Hawaiʻi Green Infrastructure Authority Receives $50 Million in 2023-2024 State BudgetPosted on Aug 30, 2023 in 2023 Wildfires, News
DEPARTMENT OF BUSINESS, ECONOMIC DEVELOPMENT & TOURISM
HAWAIʻI GREEN INFRASTRUCTURE AUTHORITY
JOSH GREEN, M.D.
JAMES KUNANE TOKIOKA
GWEN S. YAMAMOTO-LAU
FOR IMMEDIATE RELEASE
August 30, 2023
HAWAIʻI GREEN INFRASTRUCTURE AUTHORITY RECEIVES $50 MILLION IN 2023-2024 STATE BUDGET
Note: As Hawai‘i continues to navigate the recovery and relief efforts on Maui, the Department of Business, Economic Development and Tourism understands the need to provide the public with important information it has come to expect and rely on.
HONOLULU – In a major step towards making Hawaiʻi more green, resilient, and affordable, the Hawaiʻi Green Infrastructure Authority (HGIA) has been appropriated $50 million for Solar PV+Battery financing in the 2023-2024 fiscal year. This funding will enhance HGIA’s capacity to make rooftop solar and energy storage accessible to ALICE (asset-limited, income-constrained employed) families statewide, helping them to reduce their energy bills and carbon emissions while enhancing grid-wide reliability.
“Both rooftop solar and energy storage are essential to Hawaiʻi’s goal of 100-percent renewable energy generation,” said HGIA director Gwen Yamamoto-Lau. “However, many families are unable to qualify for financing at affordable rates and terms, leaving their rooftops a vital but missing tool in the green energy transition.”
This additional funding coincides with a recent Order from the Public Utilities Commission approving HGIA’s request to remove all credit barriers and further expand access to its inclusive financing program. This now enables all low and moderate-income households, who were previously locked out of solar due to credit or disconnection notice history, to be eligible for below-market, long-term, fixed-rate financing. HGIA is now able to finance batteries with solar systems enabling low and moderate-income families (including renters) to capture solar energy for later use.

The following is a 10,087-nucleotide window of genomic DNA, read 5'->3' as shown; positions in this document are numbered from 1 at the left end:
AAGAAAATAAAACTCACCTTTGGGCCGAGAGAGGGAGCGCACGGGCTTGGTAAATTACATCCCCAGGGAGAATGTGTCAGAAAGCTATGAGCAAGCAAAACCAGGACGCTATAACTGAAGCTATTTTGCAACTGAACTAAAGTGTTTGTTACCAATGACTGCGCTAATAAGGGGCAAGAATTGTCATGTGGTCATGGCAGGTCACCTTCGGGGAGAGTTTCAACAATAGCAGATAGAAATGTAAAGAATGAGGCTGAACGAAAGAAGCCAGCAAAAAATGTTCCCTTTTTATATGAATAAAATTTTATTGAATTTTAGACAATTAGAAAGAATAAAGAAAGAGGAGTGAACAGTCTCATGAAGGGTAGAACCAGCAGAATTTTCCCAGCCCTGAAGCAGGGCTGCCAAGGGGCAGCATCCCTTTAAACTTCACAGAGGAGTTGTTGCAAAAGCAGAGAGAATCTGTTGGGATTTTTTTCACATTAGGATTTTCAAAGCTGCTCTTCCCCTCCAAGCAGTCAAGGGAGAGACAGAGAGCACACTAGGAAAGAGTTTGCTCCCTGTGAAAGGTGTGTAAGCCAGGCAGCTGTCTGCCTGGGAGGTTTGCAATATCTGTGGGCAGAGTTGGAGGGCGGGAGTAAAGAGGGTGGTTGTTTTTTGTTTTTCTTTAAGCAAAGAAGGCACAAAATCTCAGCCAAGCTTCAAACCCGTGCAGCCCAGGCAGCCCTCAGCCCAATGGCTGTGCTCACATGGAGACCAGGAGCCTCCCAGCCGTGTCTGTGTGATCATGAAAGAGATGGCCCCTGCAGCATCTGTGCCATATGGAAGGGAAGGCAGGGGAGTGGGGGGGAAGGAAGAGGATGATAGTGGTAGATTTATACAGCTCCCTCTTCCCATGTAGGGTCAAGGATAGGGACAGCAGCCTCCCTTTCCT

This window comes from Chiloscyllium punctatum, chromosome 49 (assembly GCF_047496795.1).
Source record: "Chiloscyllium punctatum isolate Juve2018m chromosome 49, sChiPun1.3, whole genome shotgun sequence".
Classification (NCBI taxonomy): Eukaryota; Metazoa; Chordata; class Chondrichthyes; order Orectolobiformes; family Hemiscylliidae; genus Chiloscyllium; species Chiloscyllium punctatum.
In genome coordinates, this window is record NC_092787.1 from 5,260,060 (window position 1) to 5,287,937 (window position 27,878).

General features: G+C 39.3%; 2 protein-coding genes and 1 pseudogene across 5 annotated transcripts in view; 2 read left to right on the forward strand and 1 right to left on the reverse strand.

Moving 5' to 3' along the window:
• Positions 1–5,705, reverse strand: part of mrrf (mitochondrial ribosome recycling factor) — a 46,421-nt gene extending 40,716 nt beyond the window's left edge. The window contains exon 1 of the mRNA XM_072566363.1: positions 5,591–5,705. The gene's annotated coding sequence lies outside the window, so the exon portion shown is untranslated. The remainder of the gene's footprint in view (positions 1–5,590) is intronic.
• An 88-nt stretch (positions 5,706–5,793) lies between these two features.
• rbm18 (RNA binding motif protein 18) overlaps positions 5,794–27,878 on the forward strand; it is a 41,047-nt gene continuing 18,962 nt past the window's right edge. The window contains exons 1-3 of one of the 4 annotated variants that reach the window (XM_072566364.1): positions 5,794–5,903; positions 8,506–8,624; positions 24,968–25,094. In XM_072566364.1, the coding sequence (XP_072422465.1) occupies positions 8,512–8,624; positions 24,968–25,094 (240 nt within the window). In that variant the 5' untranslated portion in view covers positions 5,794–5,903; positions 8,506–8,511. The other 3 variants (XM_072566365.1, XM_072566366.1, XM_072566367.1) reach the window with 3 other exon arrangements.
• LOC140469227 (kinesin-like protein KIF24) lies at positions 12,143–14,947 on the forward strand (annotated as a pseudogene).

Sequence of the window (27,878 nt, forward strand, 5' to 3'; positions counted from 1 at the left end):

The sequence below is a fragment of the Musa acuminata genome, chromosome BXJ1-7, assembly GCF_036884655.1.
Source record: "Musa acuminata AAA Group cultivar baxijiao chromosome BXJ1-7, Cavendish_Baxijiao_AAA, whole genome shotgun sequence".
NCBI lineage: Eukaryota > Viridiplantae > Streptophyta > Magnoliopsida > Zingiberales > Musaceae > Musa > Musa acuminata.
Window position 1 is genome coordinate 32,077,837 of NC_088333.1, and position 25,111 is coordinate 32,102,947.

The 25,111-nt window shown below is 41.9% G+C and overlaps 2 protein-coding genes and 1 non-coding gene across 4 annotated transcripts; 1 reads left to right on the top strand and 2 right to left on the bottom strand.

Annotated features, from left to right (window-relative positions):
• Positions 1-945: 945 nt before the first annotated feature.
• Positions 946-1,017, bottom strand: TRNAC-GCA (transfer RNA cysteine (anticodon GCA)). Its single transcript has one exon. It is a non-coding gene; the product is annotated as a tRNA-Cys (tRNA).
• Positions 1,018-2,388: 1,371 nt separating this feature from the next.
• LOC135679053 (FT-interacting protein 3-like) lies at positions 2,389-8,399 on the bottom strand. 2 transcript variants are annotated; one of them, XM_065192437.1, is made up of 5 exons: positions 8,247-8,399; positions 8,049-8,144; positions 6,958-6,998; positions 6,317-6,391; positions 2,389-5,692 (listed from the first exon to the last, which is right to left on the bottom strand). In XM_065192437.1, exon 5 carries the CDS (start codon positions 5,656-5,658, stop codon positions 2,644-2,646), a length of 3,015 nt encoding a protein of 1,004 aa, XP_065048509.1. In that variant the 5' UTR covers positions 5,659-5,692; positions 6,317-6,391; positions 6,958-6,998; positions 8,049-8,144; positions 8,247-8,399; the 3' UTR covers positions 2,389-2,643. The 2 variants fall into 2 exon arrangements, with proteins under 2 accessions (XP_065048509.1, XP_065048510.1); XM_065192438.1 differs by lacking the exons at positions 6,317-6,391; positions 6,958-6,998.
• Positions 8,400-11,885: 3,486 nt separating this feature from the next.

“These additional savings will be a game-changer in making Hawaiʻi’s families more economically resilient in the face of rising energy costs,” remarked Mark Glick, Chief Energy Officer of the State of Hawaiʻi. “The addition of storage also provides community-wide benefits to grid reliability by allowing for grid stabilization during high-demand times and power outages, a key tactic in adapting to increasingly severe weather exacerbated by climate change.”
This program will support HGIA efforts to reach additional households and expand its existing rooftop solar program. In addition to nonprofits and small businesses, HGIA’s financing programs have already helped more than 1,900 homeowners and renters reduce their energy costs by an average of $100 a month while avoiding more than 287,000 metric tons of carbon dioxide from being released. HGIA is committed to leveraging its funding by collaborating with state, federal, and private sources, and continues to participate in programs led by the U.S. Department of Agriculture, Department of Energy, and Environmental Protection Agency to promote equity.
Yamamoto-Lau added this additional funding will provide dual environmental and financial benefits, “by helping underserved populations, including rural communities and underbanked households, we can reduce the energy burden for our most vulnerable ratepayers and move towards a greener Hawaiʻi.”
Gwen S. Yamamoto-Lau
Hawai‘i Green Infrastructure Authority (HGIA)
Department of Business, Economic Development and Tourism